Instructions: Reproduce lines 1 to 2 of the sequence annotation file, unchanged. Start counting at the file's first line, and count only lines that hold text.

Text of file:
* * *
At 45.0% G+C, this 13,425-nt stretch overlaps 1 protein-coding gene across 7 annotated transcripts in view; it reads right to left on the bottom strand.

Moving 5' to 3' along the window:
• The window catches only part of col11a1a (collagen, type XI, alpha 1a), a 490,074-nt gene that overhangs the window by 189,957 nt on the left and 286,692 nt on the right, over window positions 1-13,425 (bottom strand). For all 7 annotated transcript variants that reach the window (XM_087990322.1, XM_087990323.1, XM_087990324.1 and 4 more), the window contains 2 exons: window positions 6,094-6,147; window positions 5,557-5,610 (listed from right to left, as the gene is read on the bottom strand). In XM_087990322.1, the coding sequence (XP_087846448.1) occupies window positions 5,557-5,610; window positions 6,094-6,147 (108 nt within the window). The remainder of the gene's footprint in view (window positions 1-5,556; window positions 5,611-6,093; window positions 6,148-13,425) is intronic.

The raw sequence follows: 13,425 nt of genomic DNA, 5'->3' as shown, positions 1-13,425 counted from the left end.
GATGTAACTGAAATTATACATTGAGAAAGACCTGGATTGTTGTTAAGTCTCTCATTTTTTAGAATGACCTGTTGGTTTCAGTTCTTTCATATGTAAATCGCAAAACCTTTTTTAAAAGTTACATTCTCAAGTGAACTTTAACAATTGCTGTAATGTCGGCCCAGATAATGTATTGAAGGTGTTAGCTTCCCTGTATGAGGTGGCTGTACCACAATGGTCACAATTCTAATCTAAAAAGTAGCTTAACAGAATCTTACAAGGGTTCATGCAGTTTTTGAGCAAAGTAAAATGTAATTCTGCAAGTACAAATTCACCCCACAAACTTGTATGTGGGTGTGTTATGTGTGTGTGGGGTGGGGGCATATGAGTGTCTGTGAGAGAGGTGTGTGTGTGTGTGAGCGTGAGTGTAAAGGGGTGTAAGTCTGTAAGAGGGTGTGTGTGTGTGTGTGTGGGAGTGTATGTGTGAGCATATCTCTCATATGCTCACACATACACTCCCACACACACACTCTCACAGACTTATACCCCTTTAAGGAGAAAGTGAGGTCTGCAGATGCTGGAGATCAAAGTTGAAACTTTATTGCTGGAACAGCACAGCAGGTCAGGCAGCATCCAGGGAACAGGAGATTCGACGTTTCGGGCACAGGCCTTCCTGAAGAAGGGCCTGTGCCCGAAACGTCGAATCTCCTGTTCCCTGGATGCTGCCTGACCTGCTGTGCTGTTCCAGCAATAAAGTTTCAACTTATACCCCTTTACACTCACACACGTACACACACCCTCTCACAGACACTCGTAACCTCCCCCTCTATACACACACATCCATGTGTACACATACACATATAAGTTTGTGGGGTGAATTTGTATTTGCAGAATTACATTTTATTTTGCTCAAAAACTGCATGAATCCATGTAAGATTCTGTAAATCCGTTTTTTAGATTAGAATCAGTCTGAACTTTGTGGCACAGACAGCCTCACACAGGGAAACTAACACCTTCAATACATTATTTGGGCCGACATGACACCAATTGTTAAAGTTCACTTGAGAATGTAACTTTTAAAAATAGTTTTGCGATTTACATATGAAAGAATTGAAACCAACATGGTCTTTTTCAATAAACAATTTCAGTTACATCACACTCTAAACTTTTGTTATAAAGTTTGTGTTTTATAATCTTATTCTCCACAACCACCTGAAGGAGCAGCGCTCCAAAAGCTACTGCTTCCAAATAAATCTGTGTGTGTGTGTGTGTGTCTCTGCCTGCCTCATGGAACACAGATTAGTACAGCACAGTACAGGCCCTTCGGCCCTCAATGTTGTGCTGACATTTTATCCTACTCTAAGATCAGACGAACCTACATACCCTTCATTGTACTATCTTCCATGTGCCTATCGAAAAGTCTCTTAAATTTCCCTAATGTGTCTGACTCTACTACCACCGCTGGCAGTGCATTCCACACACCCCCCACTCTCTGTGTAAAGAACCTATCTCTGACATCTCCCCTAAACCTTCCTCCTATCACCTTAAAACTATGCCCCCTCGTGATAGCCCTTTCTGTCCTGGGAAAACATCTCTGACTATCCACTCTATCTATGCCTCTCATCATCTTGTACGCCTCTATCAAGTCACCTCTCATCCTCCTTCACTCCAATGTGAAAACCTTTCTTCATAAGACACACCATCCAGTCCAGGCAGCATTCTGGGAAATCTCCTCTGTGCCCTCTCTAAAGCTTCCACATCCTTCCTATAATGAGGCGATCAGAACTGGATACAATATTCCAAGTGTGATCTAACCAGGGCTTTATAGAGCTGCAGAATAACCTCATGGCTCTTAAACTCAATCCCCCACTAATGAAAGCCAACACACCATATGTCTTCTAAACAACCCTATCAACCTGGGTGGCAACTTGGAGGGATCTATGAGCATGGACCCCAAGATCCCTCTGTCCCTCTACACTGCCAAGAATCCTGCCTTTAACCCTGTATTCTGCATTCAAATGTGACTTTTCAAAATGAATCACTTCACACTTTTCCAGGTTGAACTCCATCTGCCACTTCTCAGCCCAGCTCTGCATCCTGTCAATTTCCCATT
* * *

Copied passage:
At 45.0% G+C, this 13,425-nt stretch overlaps 1 protein-coding gene across 7 annotated transcripts in view; it reads right to left on the bottom strand.

Moving 5' to 3' along the window: